A third forecast comes from the Japan Aircraft Development Corporation, which forecasts demand for 627 400+ seat aircraft. A problem with the JADC forecast seems to be that it has categorized the 777-9 as a 400-499 seat aircraft in three class configuration, while typical three class configuration according to preliminary data made available by Boeing puts the standard three class configuration at 349 passengers. Given that Boeing does not expect anything from the Boeing 747 passenger variant, all of the forecast demand should be filled by the Airbus A380 in the absence of alternatives.

There are 3 market forecasts, but they are hard to compare because companies use different methodologies to categorize aircraft. Airbus has interpreted the VLA market most freely, while Boeing and JADC have set their expected deliveries for the VLA market between 430 and 627 deliveries. Slashing the Airbus number by half, we get to 592 units. It is no secret that Boeing has not been particularly upbeat about the VLA segment so naturally its forecast is lower than that of Airbus. However, the Airbus number divided by two and the JADC figure are in agreement. From an Aircraft Value News article, we obtained the following graph:

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You might wonder what is the point in checking a forecast from 10 years ago. It is quite simple, we can look at the forecast deliveries and actual deliveries in the first 10 years. Forecast demand stood at 520 units versus 207 deliveries that actually took place for the A380 and 41 Boeing 747-8I aircraft. From these figures it seems that Airbus was off by 52% on their forecast. That is where it becomes interesting, because if we reduce the 1,184 by 60% forecast in 2017, we get to roughly 550 deliveries. Using the figure forecast in 2007 for the 20 year period, we get to 611 deliveries. So the rough correction that I applied earlier by dividing whatever Airbus forecasts by two puts the forecast close to 600+ units forecast by JADC, while forecasts versus actual deliveries suggest a figure of roughly 550 units.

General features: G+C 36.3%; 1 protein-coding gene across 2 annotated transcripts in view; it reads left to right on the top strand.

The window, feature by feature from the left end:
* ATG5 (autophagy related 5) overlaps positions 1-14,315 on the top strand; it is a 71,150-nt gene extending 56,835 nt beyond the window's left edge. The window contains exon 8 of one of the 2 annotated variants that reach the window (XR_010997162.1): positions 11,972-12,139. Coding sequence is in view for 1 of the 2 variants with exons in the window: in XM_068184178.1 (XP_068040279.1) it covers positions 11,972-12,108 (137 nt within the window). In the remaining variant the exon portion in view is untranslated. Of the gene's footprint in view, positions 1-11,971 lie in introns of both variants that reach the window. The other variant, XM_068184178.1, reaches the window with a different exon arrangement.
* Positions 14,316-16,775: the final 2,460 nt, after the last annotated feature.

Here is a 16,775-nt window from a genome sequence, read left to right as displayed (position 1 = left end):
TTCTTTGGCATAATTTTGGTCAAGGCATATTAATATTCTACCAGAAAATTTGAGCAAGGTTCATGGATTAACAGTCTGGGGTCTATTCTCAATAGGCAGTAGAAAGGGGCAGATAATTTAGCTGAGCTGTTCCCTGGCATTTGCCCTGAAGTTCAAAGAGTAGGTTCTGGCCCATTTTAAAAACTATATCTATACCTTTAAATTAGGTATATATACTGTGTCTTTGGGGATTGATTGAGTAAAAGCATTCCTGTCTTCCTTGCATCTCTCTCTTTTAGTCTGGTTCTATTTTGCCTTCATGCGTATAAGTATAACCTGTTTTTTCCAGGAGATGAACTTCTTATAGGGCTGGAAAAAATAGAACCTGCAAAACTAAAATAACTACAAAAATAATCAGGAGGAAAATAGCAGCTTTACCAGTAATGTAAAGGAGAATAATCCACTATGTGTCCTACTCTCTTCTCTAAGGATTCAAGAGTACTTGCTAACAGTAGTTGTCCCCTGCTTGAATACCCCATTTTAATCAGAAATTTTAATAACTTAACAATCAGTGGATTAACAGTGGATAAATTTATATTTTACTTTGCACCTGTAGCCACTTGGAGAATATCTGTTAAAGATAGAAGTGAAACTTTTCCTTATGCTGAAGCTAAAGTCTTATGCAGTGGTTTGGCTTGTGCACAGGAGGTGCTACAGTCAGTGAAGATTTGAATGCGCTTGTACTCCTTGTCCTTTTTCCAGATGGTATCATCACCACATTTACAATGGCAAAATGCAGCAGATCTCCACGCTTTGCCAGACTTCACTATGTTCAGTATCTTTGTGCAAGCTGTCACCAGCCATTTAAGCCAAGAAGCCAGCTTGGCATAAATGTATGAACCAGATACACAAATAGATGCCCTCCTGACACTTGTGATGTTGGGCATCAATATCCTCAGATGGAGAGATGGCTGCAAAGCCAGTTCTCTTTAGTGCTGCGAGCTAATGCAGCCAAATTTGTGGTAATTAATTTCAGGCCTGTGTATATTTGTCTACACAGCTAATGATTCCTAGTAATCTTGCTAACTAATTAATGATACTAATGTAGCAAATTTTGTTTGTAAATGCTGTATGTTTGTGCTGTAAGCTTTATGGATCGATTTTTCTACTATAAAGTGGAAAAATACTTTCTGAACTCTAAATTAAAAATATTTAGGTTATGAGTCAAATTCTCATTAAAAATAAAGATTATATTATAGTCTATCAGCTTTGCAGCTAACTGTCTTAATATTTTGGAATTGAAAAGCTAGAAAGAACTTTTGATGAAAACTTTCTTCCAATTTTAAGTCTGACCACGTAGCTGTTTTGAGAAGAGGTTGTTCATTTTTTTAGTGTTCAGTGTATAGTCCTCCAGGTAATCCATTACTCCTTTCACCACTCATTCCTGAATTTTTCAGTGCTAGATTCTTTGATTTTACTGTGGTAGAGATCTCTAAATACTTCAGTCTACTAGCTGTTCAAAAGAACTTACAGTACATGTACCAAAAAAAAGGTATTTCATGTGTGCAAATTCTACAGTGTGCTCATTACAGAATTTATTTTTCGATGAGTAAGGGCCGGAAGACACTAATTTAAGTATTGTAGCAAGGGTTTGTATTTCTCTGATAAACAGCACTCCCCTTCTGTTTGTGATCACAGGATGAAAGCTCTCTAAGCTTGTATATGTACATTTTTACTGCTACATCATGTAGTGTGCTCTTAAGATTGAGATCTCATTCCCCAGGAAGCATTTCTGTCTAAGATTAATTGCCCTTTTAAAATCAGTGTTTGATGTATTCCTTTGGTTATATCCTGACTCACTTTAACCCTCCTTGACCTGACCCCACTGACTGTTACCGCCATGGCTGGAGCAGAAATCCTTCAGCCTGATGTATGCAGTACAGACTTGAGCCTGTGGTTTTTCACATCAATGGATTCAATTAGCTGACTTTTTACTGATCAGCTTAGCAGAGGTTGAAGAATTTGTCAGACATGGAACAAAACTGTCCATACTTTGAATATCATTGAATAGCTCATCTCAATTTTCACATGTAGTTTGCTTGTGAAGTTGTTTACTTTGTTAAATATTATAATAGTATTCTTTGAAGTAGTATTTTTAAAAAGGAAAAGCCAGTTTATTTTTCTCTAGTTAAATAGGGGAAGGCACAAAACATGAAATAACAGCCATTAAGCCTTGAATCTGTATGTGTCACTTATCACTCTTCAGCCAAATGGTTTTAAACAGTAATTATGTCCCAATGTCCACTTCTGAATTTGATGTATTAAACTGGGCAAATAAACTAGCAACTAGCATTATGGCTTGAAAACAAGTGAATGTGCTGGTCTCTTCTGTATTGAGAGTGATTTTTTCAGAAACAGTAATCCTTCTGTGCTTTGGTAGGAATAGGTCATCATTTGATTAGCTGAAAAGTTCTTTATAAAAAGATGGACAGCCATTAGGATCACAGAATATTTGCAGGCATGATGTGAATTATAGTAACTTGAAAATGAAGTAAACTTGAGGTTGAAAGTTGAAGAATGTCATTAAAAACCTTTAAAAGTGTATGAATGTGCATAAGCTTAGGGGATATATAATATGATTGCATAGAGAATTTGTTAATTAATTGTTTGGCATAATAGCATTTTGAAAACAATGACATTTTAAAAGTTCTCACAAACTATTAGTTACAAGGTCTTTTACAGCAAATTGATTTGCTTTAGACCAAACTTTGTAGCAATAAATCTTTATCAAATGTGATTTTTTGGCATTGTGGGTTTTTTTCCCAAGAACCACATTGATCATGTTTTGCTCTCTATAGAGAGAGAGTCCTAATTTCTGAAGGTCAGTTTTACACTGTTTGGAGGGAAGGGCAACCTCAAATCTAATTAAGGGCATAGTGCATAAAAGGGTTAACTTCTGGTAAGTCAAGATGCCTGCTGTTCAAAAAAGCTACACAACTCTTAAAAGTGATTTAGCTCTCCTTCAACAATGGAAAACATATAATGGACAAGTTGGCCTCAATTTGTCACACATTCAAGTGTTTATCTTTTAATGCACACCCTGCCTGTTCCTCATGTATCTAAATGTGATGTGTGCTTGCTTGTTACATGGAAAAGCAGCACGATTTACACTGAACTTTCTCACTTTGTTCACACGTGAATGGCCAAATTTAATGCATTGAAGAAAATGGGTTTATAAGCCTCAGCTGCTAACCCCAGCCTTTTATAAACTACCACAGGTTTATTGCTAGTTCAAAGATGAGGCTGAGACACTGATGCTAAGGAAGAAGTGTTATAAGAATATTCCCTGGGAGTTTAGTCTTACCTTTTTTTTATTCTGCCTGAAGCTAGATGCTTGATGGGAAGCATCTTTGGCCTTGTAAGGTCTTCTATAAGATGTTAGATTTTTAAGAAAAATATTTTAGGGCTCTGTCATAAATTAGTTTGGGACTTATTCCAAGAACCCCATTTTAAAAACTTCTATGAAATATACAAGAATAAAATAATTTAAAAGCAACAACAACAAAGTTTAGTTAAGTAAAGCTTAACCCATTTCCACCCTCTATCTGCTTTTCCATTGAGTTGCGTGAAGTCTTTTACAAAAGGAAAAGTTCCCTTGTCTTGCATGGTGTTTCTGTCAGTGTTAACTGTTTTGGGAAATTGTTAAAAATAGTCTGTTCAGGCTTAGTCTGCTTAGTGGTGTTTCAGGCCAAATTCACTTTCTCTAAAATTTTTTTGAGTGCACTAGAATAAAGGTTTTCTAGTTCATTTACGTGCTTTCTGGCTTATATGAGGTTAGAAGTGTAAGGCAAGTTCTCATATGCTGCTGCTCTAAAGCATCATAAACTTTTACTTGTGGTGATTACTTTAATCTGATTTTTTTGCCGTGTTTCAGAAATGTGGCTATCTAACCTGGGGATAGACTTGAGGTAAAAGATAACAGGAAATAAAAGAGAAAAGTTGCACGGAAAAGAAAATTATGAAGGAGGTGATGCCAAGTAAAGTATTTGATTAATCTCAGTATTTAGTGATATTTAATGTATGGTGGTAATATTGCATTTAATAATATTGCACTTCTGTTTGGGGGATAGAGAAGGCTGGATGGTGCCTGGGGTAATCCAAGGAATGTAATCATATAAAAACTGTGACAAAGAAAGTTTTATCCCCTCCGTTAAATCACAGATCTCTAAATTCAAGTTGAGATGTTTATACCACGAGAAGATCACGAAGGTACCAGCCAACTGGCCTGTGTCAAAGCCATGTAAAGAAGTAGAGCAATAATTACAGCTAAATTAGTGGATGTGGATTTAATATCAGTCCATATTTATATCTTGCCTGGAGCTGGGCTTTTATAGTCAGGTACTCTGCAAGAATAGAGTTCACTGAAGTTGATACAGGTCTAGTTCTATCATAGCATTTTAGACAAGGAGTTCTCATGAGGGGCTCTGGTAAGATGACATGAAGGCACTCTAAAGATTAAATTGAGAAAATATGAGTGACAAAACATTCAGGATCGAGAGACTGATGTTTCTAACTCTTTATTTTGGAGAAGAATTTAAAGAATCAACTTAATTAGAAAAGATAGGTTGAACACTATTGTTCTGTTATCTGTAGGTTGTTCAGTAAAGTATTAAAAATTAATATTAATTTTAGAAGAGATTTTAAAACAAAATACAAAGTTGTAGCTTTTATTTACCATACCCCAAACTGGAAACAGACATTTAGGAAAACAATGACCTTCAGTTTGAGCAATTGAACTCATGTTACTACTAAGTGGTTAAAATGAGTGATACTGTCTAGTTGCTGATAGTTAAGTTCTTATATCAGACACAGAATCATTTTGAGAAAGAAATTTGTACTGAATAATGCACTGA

Concluding, on the bearish side we have Boeing with roughly 430 deliveries forecast, in between with a corrected figure we have Airbus with 550 units and on the high end we have JADC with 600 units. You can pick whatever forecast you deem fitting, but it pretty much boils down to 400-650 units if we remove all corrective talks of how the market is categorized. That might be the disappointing part of the story. Airbus and Boeing both forecast demand or at least present their findings, but while their activities overlaps to a major extent they seem to present the market outlooks in a way to fit their product line instead of matching the product line up with forecast demand. Boeing is dismissing the VLA category because it fits the story for the 777X, while Airbus joins far too many deliveries into a single category that isn’t well-defined.

Where do orders need to come from?

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Currently the carriers from the Middle East are the biggest operators of the Airbus A380 accounting for over 50% of the delivered superjumbos followed distantly by Asia with 25% and Europe with 15%. Airbus is unlikely to find any customers for the Airbus A380 any time soon in North America. North American carriers deem the aircraft too big while European carriers are assumed to operate the Airbus A380 to support the program of a European jet maker and not so much because the aircraft fits their fleets. The airlines on the African continent don’t have the demand profile required to successfully deploy the superjumbo and carriers on the South American continent are struggling to consistently book profits making an Airbus A380 a risky acquisition. Qantas, the sole customer for the A380 in Oceania, is moving away from the A380 and is working with Airbus and Boeing to order smaller wide body aircraft that will range capability specifically tailored to the needs of Qantas.